The Senate Republican leader and a leading GOP voice on defense issues said Wednesday that they will block any short-term bills funding the federal government after the one being considered this week unless they are accompanied by a resolution funding the Defense Department through the end of the fiscal year in September.
Senate Minority Leader Mitch McConnell (R-Ky.) and Sen. John McCain (R-Ariz.) announced the move during an exchange on the Senate floor Wednesday morning.
“We can’t do this to the men and women who are serving to deprive them of the equipment, the training and the wherewithal when we’re in two wars, and it’s vital in my view that we not allow another continuing resolution without addressing the defense appropriations bill ... and we should be for the remainder of the year,” McCain said.
McConnell said he agreed with McCain and added “with total confidence” that both the House and the Senate will not pass any further stopgap funding bills without a longer-term defense appropriations bill.
“I don’t intend myself to support another continuing resolution that does not contain the full-year defense appropriation bill,” McConnell said. “I think everybody understands the urgency of that. My friend from Arizona, our leader, on these issues has been very clear and articulate about it, and I can say with total confidence that the House and Senate are not going to be passing another continuing resolution without the funding for the Defense Department for the remainder of this fiscal year.”
A measure funding the government through April 8 – the sixth such stopgap this fiscal year -- cleared the House on Tuesday and is expected to be approved by the Senate before Friday, when the measure currently keeping the government in operation is set to expire. McCain and McConnell were referring to short-term measures proposed after the one being considered this week.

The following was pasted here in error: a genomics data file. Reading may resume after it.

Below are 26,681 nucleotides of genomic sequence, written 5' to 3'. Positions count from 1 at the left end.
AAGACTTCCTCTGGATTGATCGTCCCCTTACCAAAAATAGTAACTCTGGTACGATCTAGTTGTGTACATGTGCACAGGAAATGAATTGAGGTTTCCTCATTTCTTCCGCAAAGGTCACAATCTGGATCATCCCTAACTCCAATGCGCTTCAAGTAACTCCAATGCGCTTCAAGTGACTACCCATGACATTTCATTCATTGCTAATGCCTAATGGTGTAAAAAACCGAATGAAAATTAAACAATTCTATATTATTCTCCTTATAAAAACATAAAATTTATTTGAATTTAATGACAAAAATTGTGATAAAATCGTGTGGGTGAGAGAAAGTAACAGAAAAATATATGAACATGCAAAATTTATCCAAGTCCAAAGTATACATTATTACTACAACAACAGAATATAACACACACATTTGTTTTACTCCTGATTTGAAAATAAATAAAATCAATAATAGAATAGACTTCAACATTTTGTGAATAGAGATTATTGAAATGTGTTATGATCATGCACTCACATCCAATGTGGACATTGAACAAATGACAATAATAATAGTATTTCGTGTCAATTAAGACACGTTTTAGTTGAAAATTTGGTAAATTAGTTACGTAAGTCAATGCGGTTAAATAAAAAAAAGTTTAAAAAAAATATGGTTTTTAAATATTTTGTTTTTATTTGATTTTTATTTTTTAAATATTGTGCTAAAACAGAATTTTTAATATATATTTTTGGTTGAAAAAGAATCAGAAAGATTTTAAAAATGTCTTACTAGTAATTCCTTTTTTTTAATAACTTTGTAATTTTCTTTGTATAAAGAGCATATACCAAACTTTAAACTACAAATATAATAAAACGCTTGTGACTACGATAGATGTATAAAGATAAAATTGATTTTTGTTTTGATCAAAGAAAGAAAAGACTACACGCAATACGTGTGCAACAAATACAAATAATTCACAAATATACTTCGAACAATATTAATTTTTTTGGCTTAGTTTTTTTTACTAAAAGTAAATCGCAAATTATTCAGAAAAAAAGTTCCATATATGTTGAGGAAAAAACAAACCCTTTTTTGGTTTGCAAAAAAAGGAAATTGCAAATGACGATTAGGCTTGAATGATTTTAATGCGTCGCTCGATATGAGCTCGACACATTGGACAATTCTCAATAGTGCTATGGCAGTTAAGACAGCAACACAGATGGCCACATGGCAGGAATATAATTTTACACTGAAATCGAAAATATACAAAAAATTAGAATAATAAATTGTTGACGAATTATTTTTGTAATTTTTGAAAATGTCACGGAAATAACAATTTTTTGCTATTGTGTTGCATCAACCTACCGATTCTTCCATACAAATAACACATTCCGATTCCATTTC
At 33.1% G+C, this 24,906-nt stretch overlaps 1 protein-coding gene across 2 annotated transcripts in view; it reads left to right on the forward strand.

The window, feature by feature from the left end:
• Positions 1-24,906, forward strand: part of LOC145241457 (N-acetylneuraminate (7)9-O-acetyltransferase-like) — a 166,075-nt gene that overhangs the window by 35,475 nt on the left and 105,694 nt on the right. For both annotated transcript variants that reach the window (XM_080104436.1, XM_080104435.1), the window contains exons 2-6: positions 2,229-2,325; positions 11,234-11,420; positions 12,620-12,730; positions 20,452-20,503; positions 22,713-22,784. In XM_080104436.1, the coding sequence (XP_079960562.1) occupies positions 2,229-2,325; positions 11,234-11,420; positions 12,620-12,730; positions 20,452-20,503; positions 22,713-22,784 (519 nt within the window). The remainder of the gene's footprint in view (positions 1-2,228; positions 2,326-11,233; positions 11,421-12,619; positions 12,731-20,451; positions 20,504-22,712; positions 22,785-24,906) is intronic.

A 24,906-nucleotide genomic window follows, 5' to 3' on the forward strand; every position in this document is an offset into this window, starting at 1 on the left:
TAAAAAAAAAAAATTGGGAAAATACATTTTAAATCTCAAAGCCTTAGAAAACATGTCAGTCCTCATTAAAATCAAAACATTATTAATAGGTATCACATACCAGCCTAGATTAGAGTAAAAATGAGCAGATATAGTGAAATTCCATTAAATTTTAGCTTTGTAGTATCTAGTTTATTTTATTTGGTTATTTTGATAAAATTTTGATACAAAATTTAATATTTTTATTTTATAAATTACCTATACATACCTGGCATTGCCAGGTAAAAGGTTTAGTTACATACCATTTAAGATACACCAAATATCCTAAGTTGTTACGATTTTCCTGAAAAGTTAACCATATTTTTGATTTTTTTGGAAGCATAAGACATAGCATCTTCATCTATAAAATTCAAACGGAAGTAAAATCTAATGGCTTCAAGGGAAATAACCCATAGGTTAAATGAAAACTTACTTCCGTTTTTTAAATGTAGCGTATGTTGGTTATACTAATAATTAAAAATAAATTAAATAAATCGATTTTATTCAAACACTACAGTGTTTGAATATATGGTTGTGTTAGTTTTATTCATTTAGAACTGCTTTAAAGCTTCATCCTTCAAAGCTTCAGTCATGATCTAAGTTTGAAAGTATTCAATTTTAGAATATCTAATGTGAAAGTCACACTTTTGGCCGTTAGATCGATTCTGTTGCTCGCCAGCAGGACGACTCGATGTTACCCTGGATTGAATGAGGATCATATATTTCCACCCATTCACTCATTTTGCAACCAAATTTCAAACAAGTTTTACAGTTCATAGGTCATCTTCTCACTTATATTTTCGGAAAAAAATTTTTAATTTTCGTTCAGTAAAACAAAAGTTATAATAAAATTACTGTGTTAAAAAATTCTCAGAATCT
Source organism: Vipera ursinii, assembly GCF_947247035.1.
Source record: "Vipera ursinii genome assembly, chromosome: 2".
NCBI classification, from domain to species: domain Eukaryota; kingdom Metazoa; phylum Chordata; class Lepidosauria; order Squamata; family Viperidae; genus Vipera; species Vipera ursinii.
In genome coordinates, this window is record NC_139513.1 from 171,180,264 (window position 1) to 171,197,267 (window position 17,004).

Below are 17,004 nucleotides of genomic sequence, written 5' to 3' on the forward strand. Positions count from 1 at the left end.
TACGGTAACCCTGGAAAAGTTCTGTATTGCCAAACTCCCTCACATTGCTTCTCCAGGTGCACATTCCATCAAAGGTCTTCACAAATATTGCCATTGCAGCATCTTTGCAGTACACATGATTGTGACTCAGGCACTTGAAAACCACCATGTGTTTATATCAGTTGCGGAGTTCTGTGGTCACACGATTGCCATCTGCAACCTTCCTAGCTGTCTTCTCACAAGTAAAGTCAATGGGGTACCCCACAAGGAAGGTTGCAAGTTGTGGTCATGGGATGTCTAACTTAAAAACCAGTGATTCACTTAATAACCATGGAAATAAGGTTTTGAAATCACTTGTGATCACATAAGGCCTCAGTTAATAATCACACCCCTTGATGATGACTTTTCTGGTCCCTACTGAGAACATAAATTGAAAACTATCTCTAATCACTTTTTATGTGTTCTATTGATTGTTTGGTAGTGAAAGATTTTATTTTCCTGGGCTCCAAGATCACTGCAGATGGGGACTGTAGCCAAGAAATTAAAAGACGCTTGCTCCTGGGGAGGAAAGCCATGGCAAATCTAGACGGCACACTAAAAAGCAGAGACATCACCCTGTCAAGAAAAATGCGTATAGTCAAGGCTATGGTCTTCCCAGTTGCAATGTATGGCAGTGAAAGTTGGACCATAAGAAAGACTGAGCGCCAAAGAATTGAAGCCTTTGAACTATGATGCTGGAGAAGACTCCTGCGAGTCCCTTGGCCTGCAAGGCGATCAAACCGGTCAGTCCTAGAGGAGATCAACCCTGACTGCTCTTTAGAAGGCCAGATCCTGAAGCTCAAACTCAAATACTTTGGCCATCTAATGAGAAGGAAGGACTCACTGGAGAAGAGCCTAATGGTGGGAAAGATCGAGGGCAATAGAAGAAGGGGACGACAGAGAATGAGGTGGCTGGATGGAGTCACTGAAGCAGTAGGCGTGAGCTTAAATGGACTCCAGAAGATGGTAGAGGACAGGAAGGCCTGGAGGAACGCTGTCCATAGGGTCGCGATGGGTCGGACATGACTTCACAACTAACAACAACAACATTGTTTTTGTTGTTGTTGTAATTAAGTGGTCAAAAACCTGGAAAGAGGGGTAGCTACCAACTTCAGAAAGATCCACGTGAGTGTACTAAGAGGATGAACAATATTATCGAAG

The next step in the spending battle remains unclear; House Republicans say the Senate must pass a funding bill, while Democrats say the House GOP leadership must come up with a proposal that shows its willingness to compromise.
Members in both chambers have increasingly voiced opposition to any additional stopgaps, as evident in Tuesday’s House vote, when 54 Republicans and 104 Democrats voted against the latest short-term plan.
Many of those who have criticized the recent two- and three-week funding bills have argued that such actions create uncertainty and endanger national security; the Defense Department has reportedly put off equipment repairs and enacted hiring freezes, and Defense Secretary Robert Gates has called for the longer-term defense appropriations bill to be passed even as the broader budget debate continues.
McConnell said Wednesday that he believed his and McCain’s position was shared by House leaders. “I think there is no chance that we will not complete work on the defense appropriation bill in the next few weeks,” he said.
Senate Majority Whip Dick Durbin (D-Ill.) also on Tuesday emphasized the urgency of approving a longer-term defense appropriations bill, saying that the measure needs to be part “of the conversation.”